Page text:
Two American victims of the 1986 hijacking of Pan Am Flight 73 have sued Washington's Crowell & Moring over its demand that they share their multimillion-dollar award with other Flight 73 victims represented by the law firm.
The lawsuit -- Dave v. Crowell & Moring and Pan Am Flight 73 Liaison Group -- was filed Jan. 4 in Los Angeles County Superior Court by two sisters, Gargi and Giatri Davé, who, as children, suffered severe injuries in the hijacking at the Karachi, Pakistan airport. Twenty passengers were killed and more than 120 were wounded during the assault.
At the core of the suit is the legitimacy of a retainer agreement and a joint prosecution agreement as well as their effect following the 2008 U.S.-Libya treaty settling terrorism-related legal claims of U.S. citizens for $1.5 billion. President George W. Bush issued an executive order implementing claims settlement.
If the law firm is successful in its demand, the sisters will lose approximately 90 percent of awards that could total from $4 million to $12 million, according to their attorney, Lee Boyd, an international law litigator from Newbury Park, Calif. The bulk of that money would go to noncitizens who comprise nearly 77 percent of Crowell's 178 hijack clients.
Crowell's Stuart Newberger, lead lawyer for the Pan Am victims, said, "We have fought tirelessly for 178 victims of the terror attack on Pan Am 73 who agreed to join together to achieve justice for the crime they suffered. Our effort involved more than 30 Crowell & Moring attorneys spending well over 11,000 hours over the course of five years, and it's still ongoing. We regret that the Davé sisters have a grievance with the process as we near the end, and we are hopeful that we will be able to resolve it swiftly."
The Davés signed the Crowell retainer agreement in 2005, authorizing the firm to pursue a lawsuit against Libya. As part of that agreement, every signatory was required also to sign a joint prosecution agreement. The agreement stated that any recovery would be shared on a sliding scale based on the type of injury and without regard to nationality, according to the complaint. A Pan Am Liaison Group was established, consisting of one American and four non-Americans, to deal with litigation counsel, and it was represented by New York's Latham & Watkins. The agreement also provided for a 25 percent contingency fee to Crowell. Crowell did file a lawsuit, but it did not result in a judgment and was dismissed after the treaty settlement.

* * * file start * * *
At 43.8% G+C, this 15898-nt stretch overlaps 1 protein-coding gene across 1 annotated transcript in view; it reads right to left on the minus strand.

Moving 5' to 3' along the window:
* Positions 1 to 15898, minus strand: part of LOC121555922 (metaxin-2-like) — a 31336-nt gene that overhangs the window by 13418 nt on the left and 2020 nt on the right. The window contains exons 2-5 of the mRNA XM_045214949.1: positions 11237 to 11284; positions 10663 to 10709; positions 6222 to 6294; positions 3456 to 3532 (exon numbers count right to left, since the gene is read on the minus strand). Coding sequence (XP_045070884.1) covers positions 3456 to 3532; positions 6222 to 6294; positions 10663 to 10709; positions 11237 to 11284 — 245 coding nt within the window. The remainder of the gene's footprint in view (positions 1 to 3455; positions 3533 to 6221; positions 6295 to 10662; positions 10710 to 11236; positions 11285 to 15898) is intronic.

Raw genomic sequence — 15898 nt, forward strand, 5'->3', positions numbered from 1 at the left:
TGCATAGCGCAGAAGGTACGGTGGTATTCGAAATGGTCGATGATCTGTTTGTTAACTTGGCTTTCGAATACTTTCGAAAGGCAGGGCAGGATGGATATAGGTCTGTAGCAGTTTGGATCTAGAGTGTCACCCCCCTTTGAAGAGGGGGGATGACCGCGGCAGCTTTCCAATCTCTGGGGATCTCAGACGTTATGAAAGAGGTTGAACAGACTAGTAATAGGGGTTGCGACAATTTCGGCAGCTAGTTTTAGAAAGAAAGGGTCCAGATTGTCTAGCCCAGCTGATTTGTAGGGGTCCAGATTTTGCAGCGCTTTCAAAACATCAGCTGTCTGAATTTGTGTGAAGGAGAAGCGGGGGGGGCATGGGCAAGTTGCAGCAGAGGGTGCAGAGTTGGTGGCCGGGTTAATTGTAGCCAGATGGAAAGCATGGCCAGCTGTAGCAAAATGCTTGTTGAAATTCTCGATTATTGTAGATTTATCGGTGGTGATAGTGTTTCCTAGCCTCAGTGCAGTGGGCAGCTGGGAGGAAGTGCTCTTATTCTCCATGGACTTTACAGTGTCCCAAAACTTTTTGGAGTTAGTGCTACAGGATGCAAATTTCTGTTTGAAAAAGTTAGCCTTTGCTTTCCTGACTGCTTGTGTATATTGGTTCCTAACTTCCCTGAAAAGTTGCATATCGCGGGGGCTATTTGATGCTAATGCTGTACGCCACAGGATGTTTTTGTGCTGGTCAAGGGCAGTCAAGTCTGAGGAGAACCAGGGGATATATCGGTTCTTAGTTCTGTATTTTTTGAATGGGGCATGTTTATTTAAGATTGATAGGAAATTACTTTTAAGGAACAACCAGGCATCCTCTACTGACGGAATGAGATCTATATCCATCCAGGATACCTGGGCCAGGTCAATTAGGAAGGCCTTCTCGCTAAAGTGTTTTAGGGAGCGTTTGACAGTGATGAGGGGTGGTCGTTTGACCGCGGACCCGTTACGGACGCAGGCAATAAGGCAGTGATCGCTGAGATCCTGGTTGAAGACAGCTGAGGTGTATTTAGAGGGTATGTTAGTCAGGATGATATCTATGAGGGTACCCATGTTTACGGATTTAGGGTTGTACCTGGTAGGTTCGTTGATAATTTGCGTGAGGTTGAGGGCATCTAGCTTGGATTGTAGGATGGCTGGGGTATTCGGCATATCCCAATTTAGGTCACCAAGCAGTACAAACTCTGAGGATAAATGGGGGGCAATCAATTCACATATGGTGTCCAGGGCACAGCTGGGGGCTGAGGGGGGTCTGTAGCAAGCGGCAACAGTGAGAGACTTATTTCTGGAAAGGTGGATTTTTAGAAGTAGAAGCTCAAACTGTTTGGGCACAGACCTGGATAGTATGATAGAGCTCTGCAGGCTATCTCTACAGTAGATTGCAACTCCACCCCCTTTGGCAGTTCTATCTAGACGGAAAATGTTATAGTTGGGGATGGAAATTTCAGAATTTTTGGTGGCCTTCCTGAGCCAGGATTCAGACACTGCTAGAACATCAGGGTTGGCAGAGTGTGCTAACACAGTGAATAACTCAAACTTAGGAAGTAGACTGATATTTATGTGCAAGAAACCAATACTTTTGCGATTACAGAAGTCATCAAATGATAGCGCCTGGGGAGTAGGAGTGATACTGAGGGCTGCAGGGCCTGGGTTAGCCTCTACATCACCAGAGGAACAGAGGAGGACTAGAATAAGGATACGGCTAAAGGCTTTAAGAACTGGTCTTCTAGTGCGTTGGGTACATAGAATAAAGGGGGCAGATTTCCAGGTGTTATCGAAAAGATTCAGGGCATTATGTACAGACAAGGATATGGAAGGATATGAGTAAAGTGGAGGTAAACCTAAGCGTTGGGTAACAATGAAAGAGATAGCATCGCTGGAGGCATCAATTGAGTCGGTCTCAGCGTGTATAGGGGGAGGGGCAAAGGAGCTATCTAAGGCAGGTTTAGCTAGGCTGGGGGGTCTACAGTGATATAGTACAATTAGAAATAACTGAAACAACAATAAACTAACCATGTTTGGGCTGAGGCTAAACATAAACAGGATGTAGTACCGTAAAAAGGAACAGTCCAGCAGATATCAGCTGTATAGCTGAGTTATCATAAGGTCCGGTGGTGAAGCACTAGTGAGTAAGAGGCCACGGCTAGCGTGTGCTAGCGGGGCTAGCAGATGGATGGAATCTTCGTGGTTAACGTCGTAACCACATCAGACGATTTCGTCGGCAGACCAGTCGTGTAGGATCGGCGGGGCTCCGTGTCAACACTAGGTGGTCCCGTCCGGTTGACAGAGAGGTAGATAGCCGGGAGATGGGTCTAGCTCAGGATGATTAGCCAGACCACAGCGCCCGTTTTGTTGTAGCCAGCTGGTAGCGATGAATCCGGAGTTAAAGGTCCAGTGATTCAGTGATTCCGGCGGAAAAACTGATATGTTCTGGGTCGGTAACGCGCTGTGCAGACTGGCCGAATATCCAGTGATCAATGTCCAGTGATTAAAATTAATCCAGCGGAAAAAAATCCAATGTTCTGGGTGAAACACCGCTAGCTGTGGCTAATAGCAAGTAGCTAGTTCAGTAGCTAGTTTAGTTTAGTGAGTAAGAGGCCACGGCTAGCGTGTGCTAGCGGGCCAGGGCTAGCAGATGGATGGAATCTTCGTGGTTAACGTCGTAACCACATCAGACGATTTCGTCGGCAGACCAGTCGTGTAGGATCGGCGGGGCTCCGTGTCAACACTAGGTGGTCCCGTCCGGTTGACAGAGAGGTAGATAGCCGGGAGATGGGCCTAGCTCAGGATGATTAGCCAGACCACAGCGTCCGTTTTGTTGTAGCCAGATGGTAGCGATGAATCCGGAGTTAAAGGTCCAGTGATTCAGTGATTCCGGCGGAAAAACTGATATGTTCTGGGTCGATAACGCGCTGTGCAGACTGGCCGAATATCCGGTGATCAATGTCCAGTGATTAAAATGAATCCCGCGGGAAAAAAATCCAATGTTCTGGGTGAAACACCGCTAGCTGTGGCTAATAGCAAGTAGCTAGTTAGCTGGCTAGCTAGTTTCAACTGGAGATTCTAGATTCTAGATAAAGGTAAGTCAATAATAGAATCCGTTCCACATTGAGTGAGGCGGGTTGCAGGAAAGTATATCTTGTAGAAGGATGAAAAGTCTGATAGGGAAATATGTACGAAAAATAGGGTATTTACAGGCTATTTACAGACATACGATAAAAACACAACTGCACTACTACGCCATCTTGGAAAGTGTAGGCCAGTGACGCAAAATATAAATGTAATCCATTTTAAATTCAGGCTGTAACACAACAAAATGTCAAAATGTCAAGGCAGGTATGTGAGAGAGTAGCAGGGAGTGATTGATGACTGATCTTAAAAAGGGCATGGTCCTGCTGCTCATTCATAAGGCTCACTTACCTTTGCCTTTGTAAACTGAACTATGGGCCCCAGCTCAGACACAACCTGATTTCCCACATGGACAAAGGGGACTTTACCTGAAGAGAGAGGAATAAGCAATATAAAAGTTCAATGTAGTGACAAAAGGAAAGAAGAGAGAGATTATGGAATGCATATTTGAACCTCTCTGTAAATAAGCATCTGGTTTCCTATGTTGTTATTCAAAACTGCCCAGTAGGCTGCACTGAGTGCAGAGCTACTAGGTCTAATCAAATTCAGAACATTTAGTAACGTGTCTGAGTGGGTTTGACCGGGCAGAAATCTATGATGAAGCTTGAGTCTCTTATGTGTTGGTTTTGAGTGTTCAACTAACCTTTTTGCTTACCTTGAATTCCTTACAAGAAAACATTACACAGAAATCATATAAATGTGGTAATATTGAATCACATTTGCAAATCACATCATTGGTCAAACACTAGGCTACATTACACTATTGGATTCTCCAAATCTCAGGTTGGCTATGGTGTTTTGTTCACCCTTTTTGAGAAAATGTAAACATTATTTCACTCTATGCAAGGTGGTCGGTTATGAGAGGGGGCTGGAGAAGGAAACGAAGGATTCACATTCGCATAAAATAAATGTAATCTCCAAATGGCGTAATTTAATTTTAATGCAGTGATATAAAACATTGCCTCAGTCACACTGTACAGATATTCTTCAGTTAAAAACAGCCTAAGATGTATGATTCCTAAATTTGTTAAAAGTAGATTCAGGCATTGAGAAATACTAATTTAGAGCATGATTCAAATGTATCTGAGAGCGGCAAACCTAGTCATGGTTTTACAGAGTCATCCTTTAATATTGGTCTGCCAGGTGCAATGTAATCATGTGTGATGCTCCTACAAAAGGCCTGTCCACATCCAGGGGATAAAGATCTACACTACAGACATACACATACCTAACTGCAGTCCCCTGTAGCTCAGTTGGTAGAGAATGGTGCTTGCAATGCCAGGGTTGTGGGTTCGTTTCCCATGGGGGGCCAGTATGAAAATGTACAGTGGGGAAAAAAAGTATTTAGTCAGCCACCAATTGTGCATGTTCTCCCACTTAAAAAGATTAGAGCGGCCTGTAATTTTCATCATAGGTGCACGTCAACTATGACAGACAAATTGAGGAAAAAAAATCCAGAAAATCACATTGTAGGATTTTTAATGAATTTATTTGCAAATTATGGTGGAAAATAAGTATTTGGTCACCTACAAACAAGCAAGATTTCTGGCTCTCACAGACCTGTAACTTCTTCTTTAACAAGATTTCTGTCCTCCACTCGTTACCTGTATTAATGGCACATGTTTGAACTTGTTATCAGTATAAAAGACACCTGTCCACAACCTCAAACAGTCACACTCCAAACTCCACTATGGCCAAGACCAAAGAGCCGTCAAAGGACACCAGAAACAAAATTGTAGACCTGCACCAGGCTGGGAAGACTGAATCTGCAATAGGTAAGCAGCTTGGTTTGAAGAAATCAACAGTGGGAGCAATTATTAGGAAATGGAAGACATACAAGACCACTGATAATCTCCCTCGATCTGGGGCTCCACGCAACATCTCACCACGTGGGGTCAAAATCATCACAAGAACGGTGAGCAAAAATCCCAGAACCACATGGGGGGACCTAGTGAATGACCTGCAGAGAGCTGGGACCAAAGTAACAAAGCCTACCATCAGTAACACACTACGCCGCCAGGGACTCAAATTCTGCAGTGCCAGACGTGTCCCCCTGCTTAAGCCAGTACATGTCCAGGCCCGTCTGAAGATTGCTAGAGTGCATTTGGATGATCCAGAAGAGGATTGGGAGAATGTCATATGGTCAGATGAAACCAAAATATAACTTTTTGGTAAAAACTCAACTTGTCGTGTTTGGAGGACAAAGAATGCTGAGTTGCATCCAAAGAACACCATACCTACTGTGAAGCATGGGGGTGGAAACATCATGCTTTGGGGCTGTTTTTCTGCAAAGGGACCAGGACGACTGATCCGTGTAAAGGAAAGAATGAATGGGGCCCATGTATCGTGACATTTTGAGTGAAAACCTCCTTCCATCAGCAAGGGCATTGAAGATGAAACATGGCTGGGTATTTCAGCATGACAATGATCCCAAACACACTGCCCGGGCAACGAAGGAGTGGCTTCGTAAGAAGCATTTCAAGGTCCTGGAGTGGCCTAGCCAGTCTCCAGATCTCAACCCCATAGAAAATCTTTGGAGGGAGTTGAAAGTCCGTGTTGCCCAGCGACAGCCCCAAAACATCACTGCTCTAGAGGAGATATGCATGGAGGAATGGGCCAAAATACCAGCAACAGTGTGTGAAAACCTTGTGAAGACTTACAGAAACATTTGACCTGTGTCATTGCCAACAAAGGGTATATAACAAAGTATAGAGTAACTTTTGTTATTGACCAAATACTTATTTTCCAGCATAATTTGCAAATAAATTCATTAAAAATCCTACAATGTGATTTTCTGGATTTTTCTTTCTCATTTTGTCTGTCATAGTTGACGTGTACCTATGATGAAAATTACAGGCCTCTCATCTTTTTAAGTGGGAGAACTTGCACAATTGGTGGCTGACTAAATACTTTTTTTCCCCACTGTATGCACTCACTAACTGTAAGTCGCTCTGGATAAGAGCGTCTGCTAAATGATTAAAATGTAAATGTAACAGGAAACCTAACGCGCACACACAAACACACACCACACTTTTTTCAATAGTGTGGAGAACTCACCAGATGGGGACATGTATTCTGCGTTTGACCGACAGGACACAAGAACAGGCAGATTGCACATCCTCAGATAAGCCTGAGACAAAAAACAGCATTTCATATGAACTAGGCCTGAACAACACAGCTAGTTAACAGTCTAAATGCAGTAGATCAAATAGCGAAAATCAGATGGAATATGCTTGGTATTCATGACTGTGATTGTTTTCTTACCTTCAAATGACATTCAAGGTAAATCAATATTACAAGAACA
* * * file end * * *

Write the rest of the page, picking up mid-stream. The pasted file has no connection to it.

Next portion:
Boyd alleges in the complaint that the retainer and joint prosecution agreements were the result of the firm's and the Liaison Group's "unlawful professional conduct, nondisclosures, fraudulent omissions, and manipulation of Plaintiffs whom they solicited as clients."
For example, she contends the firm and the liaison group did not disclose that the vast majority of the hijack victims were non-U.S. nationals; that nationality would play a pivotal role in a hijack victim's chance of recovery against Libya, or that the chances of a non-U.S. national recovering from a U.S.-negotiated settlement were virtually nil.
"There's no mention of the words treaty, diplomacy, or negotiated settlement in these agreements," said Boyd. "My clients were not told that was a possibility. At that time in history, it was likely these claims would be settled by negotiated diplomacy between the sovereigns, not by the courts, and these lawyers, who are very sophisticated in this area of law, well knew that. They did not notify my clients of the serious conflicts of interests they would have with the non-national clients. That was a serious breach of ethics and invalidates any agreement."
Gargi Davé has received $3 million from the Foreign Claims Settlement Commission and may be entitled to an additional $3 million, said Boyd. Her sister's claim is still being reviewed but she is entitled to a minimum of $500,000 and may receive an additional injury award of up to $6 million.
Boyd said she believes about $30 million in treaty awards to American hijack clients have been turned over to the Crowell trust fund, which is being managed by Latham. She also alleges in the complaint that the law firms have pressured American plaintiffs to turn over their awards or face litigation. Latham is not a named defendant in the lawsuit. Boyd said she hopes to determine that firm's full role in discovery. Latham declined to comment.
"It's important to get the rights and obligations here judicially determined so people know where they stand," said Boyd, an international human rights litigator. "It's hubris that Crowell didn't seek a judicial determination before taking this money and sharing it with non-nationals knowing that the executive order said non-nationals are not covered."